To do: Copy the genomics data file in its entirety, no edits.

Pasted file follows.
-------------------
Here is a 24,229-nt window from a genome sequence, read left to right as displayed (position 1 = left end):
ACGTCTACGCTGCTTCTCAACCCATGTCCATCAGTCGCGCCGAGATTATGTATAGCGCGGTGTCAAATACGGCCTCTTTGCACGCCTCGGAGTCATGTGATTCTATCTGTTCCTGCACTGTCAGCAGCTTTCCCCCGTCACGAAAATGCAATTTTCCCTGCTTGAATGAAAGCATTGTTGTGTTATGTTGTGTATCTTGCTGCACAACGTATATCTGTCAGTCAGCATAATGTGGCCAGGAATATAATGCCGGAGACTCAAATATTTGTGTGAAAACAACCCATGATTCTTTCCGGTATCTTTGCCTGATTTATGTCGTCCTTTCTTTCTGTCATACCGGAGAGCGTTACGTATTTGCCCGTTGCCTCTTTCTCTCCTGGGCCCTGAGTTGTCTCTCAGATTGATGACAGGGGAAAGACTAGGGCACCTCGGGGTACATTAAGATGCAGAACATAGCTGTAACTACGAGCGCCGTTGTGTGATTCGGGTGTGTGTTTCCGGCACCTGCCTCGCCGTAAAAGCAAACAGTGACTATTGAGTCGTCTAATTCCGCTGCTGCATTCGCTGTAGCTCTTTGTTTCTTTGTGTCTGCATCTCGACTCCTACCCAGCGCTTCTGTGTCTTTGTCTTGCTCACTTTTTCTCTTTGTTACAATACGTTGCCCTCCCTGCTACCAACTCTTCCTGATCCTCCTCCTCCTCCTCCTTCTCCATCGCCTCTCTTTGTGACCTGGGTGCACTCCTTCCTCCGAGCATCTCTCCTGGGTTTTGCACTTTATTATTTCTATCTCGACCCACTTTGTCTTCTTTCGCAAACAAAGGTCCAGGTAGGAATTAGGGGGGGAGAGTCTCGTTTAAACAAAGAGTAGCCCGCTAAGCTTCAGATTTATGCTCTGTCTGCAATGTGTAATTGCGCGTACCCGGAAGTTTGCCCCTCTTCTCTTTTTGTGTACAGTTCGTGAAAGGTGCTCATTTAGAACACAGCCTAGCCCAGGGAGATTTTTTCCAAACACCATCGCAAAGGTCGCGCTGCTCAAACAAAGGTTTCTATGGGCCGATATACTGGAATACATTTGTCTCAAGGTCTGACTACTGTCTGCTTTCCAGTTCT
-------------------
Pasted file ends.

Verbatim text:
Here is a 24,229-nt window from a genome sequence, read left to right as displayed (position 1 = left end):
ACGTCTACGCTGCTTCTCAACCCATGTCCATCAGTCGCGCCGAGATTATGTATAGCGCGGTGTCAAATACGGCCTCTTTGCACGCCTCGGAGTCATGTGATTCTATCTGTTCCTGCACTGTCAGCAGCTTTCCCCCGTCACGAAAATGCAATTTTCCCTGCTTGAATGAAAGCATTGTTGTGTTATGTTGTGTATCTTGCTGCACAACGTATATCTGTCAGTCAGCATAATGTGGCCAGGAATATAATGCCGGAGACTCAAATATTTGTGTGAAAACAACCCATGATTCTTTCCGGTATCTTTGCCTGATTTATGTCGTCCTTTCTTTCTGTCATACCGGAGAGCGTTACGTATTTGCCCGTTGCCTCTTTCTCTCCTGGGCCCTGAGTTGTCTCTCAGATTGATGACAGGGGAAAGACTAGGGCACCTCGGGGTACATTAAGATGCAGAACATAGCTGTAACTACGAGCGCCGTTGTGTGATTCGGGTGTGTGTTTCCGGCACCTGCCTCGCCGTAAAAGCAAACAGTGACTATTGAGTCGTCTAATTCCGCTGCTGCATTCGCTGTAGCTCTTTGTTTCTTTGTGTCTGCATCTCGACTCCTACCCAGCGCTTCTGTGTCTTTGTCTTGCTCACTTTTTCTCTTTGTTACAATACGTTGCCCTCCCTGCTACCAACTCTTCCTGATCCTCCTCCTCCTCCTCCTTCTCCATCGCCTCTCTTTGTGACCTGGGTGCACTCCTTCCTCCGAGCATCTCTCCTGGGTTTTGCACTTTATTATTTCTATCTCGACCCACTTTGTCTTCTTTCGCAAACAAAGGTCCAGGTAGGAATTAGGGGGGGAGAGTCTCGTTTAAACAAAGAGTAGCCCGCTAAGCTTCAGATTTATGCTCTGTCTGCAATGTGTAATTGCGCGTACCCGGAAGTTTGCCCCTCTTCTCTTTTTGTGTACAGTTCGTGAAAGGTGCTCATTTAGAACACAGCCTAGCCCAGGGAGATTTTTTCCAAACACCATCGCAAAGGTCGCGCTGCTCAAACAAAGGTTTCTATGGGCCGATATACTGGAATACATTTGTCTCAAGGTCTGACTACTGTCTGCTTTCCAGTTCT